If you just can’t keep your fingers out of the leftover Halloween candy, no matter how hard you try, there is evidence to suggest you might actually be addicted to sugar. A recent study published in the American Journal of Clinical Nutrition suggests that, in fact, higher sugar, higher glycemic foods can be addictive.
David Ludwig, author of Ending the Food Fight, and his colleagues at Harvard, in a very sophisticated study, showed that foods with more sugar, including foods that raise blood sugar even more than table sugar such as white flour, white potatoes and refined starch have what is called a high glycemic index. These sweet foods trigger a special region in the brain called the nucleus accumbensthat is known to be “ground zero” for conventional addiction, such as gambling or drug abuse.
Almost 70 percent of Americans are overweight and one in two Americans has pre-diabetes or type 2 diabetes. It appears that it may not be gluttony or lack of willpower but instead, a biological addiction.
This study took on the difficult task of proving the biology of sugar addiction. Researchers employed a randomized, blinded, crossover study using the most stringent research design. They took 12 overweight or obese men between the ages of 18 and 35 and gave each a low sugar or low glycemic index (37 percent) milkshake, and then, four hours later, they measured the activity of the brain region (nucleus accumbens) that controls addiction. They also measured blood sugar and hunger.
Days later, they brought the men back for another milkshake. But this time they switched the milkshakes. They were designed to taste exactly the same and be exactly the same in every way with one exception. The second milkshake was designed to be high in sugar with a high glycemic index (84 percent). The shakes had exactly the same amount of calories, protein, fat and carbohydrates. It was like a trick milkshake. Subjects didn’t know which milkshake they were getting, and their mouths couldn’t tell the difference, but their brains absolutely could.
Each participant received a brain scan and blood tests for glucose and insulin after each version of the milkshake. They were their own control group. Without exception, they all had the same response. The high sugar or glycemic index milkshake caused a spike in blood sugar and insulin and an increase in reported hunger and cravings four hours after the shake. This finding was not surprising and has been shown many times before.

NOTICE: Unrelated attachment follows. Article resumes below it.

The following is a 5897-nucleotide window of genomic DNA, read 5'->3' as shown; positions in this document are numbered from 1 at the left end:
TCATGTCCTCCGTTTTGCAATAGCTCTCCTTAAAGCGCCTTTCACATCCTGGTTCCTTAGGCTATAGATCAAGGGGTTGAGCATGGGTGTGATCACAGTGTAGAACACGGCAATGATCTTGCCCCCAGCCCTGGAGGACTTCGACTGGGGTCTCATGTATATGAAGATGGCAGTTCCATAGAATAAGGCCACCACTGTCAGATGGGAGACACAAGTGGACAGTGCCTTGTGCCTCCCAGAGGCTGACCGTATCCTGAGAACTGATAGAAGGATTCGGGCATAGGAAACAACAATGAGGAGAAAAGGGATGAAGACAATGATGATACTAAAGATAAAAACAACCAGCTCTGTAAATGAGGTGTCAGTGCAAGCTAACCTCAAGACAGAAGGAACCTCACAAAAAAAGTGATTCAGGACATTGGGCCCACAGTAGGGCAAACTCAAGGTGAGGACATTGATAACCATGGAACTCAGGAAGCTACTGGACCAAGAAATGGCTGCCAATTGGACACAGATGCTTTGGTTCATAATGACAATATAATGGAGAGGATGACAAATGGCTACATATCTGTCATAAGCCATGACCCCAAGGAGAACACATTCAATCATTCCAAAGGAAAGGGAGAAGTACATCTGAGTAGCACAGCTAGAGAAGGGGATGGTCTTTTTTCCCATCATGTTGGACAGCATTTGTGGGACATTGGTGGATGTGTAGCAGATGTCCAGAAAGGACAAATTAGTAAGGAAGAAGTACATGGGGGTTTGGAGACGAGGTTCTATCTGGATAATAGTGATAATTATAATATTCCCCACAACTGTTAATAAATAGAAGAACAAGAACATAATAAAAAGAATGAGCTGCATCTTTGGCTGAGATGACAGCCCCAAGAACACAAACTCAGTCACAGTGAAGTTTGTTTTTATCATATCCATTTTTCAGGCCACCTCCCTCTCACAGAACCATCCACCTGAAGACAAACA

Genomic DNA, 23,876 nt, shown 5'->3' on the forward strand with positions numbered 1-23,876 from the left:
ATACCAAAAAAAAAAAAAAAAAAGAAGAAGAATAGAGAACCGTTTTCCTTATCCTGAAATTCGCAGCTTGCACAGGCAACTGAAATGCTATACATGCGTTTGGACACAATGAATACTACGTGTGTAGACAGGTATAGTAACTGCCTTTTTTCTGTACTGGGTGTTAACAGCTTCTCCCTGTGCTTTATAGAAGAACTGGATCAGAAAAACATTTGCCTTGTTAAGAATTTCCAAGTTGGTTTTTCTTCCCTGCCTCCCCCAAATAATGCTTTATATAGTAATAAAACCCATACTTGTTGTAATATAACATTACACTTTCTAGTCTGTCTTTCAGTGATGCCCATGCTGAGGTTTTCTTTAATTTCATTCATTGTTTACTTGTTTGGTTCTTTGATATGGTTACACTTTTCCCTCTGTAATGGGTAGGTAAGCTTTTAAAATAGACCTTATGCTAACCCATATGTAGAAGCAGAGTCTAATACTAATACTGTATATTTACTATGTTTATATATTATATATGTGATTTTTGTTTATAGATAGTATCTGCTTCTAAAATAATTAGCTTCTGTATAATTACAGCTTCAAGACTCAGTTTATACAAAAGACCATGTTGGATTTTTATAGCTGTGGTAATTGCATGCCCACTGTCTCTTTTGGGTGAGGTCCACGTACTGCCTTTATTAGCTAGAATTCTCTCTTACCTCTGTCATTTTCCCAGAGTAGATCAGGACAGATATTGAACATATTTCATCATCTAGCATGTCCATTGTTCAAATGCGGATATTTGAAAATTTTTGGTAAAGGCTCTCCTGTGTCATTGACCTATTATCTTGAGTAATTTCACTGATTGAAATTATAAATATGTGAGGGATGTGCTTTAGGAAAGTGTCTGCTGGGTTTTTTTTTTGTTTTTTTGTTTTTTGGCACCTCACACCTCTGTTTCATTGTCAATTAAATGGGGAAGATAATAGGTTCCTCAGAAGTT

But the breakthrough finding was this: When the high glycemic shake was consumed, the nucleus accumbenslit up like a Christmas tree. This pattern occurred in every single participant and was statistically significant.
The study had two important findings:
- The body responds very differently to different calories, even if the protein, fat and carbs (and taste) are exactly the same.
- Foods that spike blood sugar are biologically addictive.
These results should force a shift in the conversation about obesity in America. 80 percent of processed foods contain added hidden sugar. The average American consumes 22 teaspoons of sugar a day, mostly hidden, and the average teenage boy has 34 teaspoons a day (more than two 20 ounce sodas). One serving of Prego tomato sauce has more sugar than a serving of Oreo cookies. Sweetened yogurts can have more sugar than a can of soda.
Sugar is the core ingredient used by the food industry to mask the poor flavor of the bad ingredients (processed flour and chemicals). Sugar consumption has increased from 10 pounds per person in 1800 to 140 pounds per person per year today. Each year, the average American also consumes 133 pounds of white or wheat flour, which raises blood sugar more than table sugar (sucrose).
According to a validated food questionnaire from Yale’s Rudd Center for Food Policy and Obesity, here are five clues that you might be addicted to sugar:
- You consume certain foods even if you are not hungry because of cravings.
- You worry about cutting down on certain foods.
- You feel sluggish or fatigued from overeating.
- You have health or social problems (affecting school or work) because of food issues and yet keep eating the way you do despite negative consequences.
- You need more and more of the foods you crave to experience any pleasure or reduce negative emotions.
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